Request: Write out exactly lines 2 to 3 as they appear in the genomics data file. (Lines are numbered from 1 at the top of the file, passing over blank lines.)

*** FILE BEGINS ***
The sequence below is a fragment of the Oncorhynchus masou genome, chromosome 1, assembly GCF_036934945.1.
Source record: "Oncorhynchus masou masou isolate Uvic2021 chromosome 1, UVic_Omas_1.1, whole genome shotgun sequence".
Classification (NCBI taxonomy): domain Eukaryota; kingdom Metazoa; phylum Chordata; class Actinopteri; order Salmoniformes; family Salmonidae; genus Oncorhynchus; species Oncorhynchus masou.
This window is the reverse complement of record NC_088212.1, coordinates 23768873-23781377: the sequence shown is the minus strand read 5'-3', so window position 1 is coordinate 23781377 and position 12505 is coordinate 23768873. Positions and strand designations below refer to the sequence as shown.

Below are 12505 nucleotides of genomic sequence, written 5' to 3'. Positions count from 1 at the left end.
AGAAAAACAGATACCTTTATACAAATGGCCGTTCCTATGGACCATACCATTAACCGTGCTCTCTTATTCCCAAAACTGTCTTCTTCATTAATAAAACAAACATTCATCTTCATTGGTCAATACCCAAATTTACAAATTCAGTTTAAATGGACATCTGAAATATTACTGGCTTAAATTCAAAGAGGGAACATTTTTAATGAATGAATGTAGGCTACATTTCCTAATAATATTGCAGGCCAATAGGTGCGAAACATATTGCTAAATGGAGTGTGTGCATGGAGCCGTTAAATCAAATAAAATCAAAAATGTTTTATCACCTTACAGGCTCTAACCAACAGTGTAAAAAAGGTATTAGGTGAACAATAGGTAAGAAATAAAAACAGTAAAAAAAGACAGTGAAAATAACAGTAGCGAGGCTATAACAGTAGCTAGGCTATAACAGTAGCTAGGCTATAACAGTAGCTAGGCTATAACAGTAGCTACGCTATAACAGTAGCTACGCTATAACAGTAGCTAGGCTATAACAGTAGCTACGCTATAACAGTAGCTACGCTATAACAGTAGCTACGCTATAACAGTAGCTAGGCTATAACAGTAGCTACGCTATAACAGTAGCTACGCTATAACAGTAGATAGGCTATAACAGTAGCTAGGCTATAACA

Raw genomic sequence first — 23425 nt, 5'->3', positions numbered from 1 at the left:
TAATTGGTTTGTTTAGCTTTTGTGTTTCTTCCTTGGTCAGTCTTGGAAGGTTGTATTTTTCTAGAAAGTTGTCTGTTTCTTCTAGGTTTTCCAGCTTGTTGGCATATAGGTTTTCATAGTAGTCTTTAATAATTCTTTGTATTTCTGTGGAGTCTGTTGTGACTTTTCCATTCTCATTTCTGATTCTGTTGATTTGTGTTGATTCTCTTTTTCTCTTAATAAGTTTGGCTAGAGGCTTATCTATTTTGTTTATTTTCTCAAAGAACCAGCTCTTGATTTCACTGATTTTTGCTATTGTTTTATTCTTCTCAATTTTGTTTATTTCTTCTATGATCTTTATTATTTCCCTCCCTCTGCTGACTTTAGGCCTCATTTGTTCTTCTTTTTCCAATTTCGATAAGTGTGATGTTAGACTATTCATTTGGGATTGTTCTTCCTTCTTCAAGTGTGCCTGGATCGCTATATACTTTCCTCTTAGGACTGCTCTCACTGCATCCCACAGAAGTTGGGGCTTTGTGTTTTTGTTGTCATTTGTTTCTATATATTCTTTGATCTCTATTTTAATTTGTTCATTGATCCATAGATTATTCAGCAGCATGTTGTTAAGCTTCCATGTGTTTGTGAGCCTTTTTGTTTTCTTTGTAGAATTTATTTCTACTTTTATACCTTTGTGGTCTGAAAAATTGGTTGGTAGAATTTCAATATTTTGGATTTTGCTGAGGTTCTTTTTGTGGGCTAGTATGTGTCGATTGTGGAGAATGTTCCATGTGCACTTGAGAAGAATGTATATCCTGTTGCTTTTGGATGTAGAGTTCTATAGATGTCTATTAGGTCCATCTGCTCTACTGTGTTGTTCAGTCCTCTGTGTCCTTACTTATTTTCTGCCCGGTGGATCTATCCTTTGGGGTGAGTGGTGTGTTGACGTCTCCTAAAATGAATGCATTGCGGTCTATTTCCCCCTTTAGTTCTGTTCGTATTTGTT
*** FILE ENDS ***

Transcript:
Source record: "Oncorhynchus masou masou isolate Uvic2021 chromosome 1, UVic_Omas_1.1, whole genome shotgun sequence".
Classification (NCBI taxonomy): domain Eukaryota; kingdom Metazoa; phylum Chordata; class Actinopteri; order Salmoniformes; family Salmonidae; genus Oncorhynchus; species Oncorhynchus masou.